Despite only being a rookie, Donte DiVincenzo has been given plenty of playing time to show Mike Budenholzer and the Milwaukee Bucks what he’s got.
On October 17th, the Milwaukee Bucks tipped-off against the Charlotte Hornets in the season opener. Bucks’ fans harbored a lot of anxiety over the impact of the coaching staff on the new season.
Those cynical thoughts fans had under Jason Kidd‘s previous leadership crept back as the team gave up a 71-56 lead to the Hornets. Eventually, Charlotte tied the game 101-101 with 6:23 remaining in the fourth quarter. The drought in the first game of the new season reminded fans of seasons past under Kidd. Suddenly, it seemed so palpable that the 2018-2019 season could amount to 40 wins season and an early playoff exit.
With the first game on the line, Charlotte had the ball with 23 seconds left on the clock and the Bucks up 113-112. Milwaukee needed a stop to ensure the win and set the tone for the rest of the year. So who are the players Coach Budenholzer trusted for this critical defensive possession?
Budenholzer subbed Brogdon out for DiVincenzo for the final defensive possession. Malik Monk, who had scored 18 points and helped power Charlotte’s comeback, was the rookie’s defensive assignment. Up to this point, Coach Bud had barely seen DiVincenzo play in an NBA game, but trusted him to defend when needed most.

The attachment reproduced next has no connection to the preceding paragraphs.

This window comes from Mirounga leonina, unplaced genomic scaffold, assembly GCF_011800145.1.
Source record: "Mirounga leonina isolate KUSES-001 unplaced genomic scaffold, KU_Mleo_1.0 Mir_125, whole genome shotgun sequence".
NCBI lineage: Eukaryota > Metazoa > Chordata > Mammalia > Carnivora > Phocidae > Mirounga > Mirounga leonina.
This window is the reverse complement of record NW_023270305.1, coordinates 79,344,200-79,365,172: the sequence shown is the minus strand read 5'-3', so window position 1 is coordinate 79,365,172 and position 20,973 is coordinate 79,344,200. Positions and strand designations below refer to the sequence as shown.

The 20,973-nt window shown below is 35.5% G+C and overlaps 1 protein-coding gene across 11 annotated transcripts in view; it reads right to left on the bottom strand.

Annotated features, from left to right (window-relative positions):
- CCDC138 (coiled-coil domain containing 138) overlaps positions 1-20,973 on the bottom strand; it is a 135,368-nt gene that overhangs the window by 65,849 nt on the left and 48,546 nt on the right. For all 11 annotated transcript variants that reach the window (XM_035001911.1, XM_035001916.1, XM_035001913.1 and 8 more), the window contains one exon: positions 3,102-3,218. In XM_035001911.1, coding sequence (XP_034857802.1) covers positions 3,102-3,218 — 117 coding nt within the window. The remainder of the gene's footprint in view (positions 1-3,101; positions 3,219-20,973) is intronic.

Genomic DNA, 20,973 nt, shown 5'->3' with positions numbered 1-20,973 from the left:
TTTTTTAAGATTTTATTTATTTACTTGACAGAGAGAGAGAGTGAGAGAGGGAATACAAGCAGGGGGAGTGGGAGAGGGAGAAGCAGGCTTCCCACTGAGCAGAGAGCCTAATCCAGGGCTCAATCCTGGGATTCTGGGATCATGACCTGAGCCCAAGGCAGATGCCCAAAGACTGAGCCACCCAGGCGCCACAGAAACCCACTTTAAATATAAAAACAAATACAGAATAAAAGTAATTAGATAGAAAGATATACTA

Divincenzo’s defense has been impressive so far: he plays with intensity and awareness, in addition to his physical traits of quickness and verticality. He does some of the subtle, savvy maneuvers on defense needed for the modern NBA. DiVincenzo has tremendous quickness (lateral or otherwise) allowing him to recover off screens or in isolation. As we are going to see in the video below, he makes a great effort to get “skinny” and get low when an opponent sets a screen on him.
Instead of focusing on the made basket by J.J. Redick, understand he’s one of the most lethal shooters in the league and can make high-efficiency shots while in motion at difficult angles.
As we just saw, Redick practically sprints through the screen set for him, so we have to keep that in our minds as we consider DiVincenzo’s defense on him. While DiVincenzo allowed Redick to score, he forced a long two-point shot and the Bucks’ coaching staff is perfectly comfortable with that shot.
Another interesting aspect of DiVincenzo’s defensive play is his ability to stay on his man without using his hands. With the new “freedom of movement” rule, fouls will be called on defenders for grabbing the jersey of offensive players to slow them. DiVincenzo makes a distinct point to show his hands are not on Redick. Some of the veterans of the league have been struggling with this rule and complaining about it but the rookie already understands the nuances of the NBA rules.
DiVincenzo still has room to improve on the defensive end. The downside of limiting the use of his hands to guard is he can lose his man on cuts and other quick actions. For example, Kyle Lowry shakes off DiVincenzo on a back cut.
This defensive miscue is partially because DiVincenzo guessed what Lowry was going to do so he could get the steal. Oftentimes, that is how guys get beat. If DiVincenzo had stayed physically attached to Lowry, with just a hand on his hip or arm, he would have sensed Lowry’s cut. Despite this momentary lack of awareness, his defense is relatively polished for a rookie.